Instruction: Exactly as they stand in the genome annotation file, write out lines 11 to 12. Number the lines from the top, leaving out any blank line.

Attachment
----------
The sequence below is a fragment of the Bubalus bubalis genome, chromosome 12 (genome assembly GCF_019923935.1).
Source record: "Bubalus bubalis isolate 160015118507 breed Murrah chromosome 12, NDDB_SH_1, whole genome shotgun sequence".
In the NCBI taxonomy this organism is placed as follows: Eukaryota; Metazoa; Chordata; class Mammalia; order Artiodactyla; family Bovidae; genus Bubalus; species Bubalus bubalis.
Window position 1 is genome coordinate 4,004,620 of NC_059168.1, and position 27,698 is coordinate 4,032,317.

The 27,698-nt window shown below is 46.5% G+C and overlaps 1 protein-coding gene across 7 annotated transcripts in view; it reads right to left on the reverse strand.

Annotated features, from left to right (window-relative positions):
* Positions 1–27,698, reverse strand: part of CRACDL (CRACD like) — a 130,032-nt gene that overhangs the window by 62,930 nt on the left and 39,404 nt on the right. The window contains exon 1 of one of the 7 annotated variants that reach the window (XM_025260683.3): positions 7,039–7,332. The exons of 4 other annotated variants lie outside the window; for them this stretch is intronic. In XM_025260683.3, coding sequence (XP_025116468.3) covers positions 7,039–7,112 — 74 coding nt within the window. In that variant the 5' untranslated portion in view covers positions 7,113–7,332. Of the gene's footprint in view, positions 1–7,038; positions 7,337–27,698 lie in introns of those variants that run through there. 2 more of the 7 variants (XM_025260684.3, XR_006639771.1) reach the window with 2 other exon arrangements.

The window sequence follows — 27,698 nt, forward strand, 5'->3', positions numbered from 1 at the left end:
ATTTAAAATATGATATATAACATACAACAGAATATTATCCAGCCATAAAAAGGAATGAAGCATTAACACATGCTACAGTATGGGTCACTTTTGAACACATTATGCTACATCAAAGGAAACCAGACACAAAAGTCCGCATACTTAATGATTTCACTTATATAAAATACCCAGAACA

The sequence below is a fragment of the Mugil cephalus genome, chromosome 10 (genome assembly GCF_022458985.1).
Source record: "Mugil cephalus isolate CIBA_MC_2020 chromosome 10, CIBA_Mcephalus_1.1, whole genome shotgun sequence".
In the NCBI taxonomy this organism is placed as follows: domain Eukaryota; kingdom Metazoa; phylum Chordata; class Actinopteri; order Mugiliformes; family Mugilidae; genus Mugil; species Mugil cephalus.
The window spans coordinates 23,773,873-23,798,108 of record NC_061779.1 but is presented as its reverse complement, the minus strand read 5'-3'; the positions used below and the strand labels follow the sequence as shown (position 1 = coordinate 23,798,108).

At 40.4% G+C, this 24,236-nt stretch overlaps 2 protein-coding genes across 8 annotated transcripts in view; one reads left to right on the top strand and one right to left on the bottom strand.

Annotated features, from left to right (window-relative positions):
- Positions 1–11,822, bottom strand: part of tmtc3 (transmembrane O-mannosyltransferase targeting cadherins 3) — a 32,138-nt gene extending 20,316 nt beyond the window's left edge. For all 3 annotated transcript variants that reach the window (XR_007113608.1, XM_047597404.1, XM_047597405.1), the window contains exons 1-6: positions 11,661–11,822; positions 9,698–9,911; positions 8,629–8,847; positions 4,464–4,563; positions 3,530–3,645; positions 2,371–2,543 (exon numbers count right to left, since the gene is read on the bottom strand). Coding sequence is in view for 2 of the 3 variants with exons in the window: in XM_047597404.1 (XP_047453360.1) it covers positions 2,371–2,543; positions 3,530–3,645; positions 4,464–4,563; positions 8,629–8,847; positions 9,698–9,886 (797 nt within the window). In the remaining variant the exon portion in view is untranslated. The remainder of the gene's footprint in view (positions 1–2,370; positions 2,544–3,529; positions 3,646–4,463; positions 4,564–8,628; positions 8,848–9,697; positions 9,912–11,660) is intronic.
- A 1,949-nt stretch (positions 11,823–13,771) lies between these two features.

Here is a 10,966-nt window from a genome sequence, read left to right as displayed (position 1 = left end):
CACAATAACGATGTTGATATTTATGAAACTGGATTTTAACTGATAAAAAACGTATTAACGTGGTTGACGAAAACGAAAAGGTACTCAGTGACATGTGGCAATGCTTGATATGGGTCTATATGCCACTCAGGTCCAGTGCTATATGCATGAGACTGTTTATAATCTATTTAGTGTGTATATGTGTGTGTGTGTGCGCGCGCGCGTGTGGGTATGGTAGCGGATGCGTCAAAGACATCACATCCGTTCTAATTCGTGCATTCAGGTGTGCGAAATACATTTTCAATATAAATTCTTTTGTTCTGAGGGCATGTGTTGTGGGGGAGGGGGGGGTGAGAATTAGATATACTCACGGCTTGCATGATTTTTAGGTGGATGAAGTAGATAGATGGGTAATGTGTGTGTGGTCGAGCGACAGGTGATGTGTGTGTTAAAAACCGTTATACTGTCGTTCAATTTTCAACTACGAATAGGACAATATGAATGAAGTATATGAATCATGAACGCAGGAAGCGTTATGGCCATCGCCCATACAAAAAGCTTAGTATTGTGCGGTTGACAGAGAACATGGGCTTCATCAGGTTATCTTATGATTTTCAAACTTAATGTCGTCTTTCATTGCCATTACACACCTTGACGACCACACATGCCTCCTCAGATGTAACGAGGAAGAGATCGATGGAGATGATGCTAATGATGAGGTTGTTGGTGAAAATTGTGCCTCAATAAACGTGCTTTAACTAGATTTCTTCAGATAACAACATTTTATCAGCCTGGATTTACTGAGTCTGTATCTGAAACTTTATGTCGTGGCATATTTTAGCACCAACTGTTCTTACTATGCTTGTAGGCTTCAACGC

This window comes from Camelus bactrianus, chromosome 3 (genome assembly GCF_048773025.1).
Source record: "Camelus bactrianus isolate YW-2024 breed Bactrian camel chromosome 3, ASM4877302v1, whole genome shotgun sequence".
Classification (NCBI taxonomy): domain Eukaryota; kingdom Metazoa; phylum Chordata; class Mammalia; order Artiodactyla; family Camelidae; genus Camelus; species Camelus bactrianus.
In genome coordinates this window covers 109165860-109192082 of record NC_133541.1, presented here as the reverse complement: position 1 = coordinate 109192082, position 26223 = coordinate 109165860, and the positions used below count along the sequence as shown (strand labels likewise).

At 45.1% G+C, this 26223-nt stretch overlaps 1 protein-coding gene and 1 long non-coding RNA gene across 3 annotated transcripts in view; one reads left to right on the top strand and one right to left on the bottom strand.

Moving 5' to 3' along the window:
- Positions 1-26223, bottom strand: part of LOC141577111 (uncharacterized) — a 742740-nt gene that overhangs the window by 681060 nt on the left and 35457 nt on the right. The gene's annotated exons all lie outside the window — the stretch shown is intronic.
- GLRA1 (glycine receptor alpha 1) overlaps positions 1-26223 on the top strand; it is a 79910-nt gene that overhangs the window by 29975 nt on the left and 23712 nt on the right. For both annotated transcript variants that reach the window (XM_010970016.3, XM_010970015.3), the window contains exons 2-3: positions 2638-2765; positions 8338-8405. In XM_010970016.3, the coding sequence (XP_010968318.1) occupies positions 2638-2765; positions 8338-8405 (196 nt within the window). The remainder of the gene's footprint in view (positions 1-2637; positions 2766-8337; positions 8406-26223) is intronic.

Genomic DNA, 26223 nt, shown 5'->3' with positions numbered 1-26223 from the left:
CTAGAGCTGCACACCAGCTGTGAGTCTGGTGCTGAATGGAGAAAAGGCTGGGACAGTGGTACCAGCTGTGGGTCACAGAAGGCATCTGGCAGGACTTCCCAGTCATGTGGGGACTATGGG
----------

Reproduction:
Source record: "Mugil cephalus isolate CIBA_MC_2020 chromosome 10, CIBA_Mcephalus_1.1, whole genome shotgun sequence".
In the NCBI taxonomy this organism is placed as follows: domain Eukaryota; kingdom Metazoa; phylum Chordata; class Actinopteri; order Mugiliformes; family Mugilidae; genus Mugil; species Mugil cephalus.